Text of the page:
Memory lapses include misplacing your car keys, calling your neighbour by the wrong name, and forgetting to buy bread at the grocery store. However, as people become older, forgetfulness becomes more common, and it's natural to wonder what's normal — whether it's an indication of Alzheimer's disease.
What is Alzheimer’s?
Alzheimer's disease is a degenerative disease that develops slowly and worsens with time, usually over several years. It affects memory, thinking, problem-solving, language, personality, and movement as the disease progresses. Each person's time and intensity may vary. Determining which stage your beloved is in can be challenging because stages might overlap and are only meant to be used as a guideline.
Stages of Alzheimer’s Disease
Stage 1: No Impairment
Changes in the brain linked to Alzheimer's occur before symptoms appear, as with many disorders. This stage, known as 'pre-clinical Alzheimer's disease,' is thought to begin 10 to 15 years before symptoms appear.
Stage 2: Basic Forgetfulness
An individual with Alzheimer's disease begins to suffer the ordinary forgetfulness of ageing at this stage. They can lose track of where they put their car keys or handbag. Neither the individual's family nor their physician is likely to detect these signs.
Stage 3: Noticeable Memory Difficulties
In stage three, increased forgetting and poor performance are likely to be recognized by the person's family members. Stage three lasts an average of seven years before dementia appears. This stage is marked by greater forgetfulness as well as a small difficulty focusing or concentrating. They may become disoriented or have trouble finding the appropriate words to communicate.
Stage 4: More Than Memory Loss
During this stage, which might endure for years, your loved one will have significant memory problems. They may recall important aspects of their lives, such as whom they are married to and reside. Their recollection of events from the distant past is usually far better than their remember of current events.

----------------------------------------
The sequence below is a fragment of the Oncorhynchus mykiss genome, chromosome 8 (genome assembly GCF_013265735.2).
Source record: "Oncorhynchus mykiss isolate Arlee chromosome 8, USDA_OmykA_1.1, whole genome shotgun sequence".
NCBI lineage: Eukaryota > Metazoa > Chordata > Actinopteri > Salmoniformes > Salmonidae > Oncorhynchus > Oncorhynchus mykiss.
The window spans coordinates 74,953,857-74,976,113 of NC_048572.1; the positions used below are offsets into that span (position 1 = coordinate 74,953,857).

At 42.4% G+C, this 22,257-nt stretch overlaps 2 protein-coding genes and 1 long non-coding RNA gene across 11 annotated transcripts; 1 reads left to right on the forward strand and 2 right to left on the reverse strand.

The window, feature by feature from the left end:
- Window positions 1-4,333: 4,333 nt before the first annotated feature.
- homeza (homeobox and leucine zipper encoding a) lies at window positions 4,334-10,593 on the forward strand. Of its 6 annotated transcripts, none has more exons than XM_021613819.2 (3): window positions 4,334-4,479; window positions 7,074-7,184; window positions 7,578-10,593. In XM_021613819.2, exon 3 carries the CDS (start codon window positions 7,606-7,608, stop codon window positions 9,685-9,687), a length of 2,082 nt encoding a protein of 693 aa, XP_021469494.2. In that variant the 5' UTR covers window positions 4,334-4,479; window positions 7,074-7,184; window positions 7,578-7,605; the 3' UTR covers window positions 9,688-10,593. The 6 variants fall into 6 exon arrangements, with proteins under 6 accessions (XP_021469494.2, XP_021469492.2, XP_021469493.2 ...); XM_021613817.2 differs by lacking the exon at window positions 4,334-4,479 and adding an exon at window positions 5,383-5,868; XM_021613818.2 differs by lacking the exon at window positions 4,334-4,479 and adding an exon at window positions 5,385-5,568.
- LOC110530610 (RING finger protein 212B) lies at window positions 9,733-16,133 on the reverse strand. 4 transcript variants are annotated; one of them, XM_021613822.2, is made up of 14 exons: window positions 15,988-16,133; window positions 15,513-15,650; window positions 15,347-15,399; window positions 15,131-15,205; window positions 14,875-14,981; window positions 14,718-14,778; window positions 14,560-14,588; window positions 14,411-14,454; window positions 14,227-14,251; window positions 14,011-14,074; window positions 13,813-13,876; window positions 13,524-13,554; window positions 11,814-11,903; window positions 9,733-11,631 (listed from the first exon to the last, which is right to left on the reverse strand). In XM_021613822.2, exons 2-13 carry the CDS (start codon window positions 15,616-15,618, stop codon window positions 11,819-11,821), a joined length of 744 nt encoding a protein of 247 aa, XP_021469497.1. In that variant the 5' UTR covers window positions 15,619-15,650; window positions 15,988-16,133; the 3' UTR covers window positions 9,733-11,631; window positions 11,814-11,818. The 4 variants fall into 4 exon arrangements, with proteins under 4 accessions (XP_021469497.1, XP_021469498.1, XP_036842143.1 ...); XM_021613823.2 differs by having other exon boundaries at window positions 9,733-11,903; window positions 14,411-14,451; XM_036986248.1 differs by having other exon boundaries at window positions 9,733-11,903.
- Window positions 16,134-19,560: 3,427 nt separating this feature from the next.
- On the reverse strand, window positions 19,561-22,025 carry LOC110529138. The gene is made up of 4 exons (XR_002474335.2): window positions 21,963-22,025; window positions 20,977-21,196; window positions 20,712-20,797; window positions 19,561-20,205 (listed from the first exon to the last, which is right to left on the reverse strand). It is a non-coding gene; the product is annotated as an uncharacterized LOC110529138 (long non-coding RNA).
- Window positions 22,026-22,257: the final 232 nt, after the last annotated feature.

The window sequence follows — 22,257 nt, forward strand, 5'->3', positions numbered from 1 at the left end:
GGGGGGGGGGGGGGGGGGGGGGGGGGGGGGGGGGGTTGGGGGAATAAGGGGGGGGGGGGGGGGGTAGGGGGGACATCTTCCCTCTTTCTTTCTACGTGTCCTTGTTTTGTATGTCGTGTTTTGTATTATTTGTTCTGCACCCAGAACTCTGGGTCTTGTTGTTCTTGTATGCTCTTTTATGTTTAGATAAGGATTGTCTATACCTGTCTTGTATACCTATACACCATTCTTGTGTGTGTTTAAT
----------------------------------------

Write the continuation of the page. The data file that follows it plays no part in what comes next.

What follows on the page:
Stage 5: Decreased Independence
Beginning in stage five, major memory deficits appear, and patients in this stage of the disease may require assistance with daily activities. Memory loss is significant at this stage. People frequently forget important details that affect their everyday lives, such as their home address or phone number. They may be unable to determine their location or the time of day. Stage five lasts around a year and a half on average.
Stage 6: Severe Symptoms
During this time, it may also be difficult to communicate. Although your loved one may still use words and phrases, communicating particular concepts can be difficult, such as where they're in pain. Significant personality changes, such as heightened anxiety, delusions, hallucinations, and paranoia, may persist. Your loved one may grow increasingly irritated with you as their independence declines.
Stage 7: Lack of Physical Control
As their brain struggles to communicate and distribute tasks properly, your loved one's body may begin to shut down at this point. Your loved one's needs will considerably increase at this point. They may require round-the-clock assistance with walking, sitting, and swallowing. Their bodies can become vulnerable to illnesses such as pneumonia as a result of their limited mobility.
Serenity Springs Secured Alzheimer's/Memory Care provides specialized care and programming for people with Alzheimer's disease or other forms of memory loss. Our memory care facility works as part of an Assisted Living community and provides a safe and secure environment.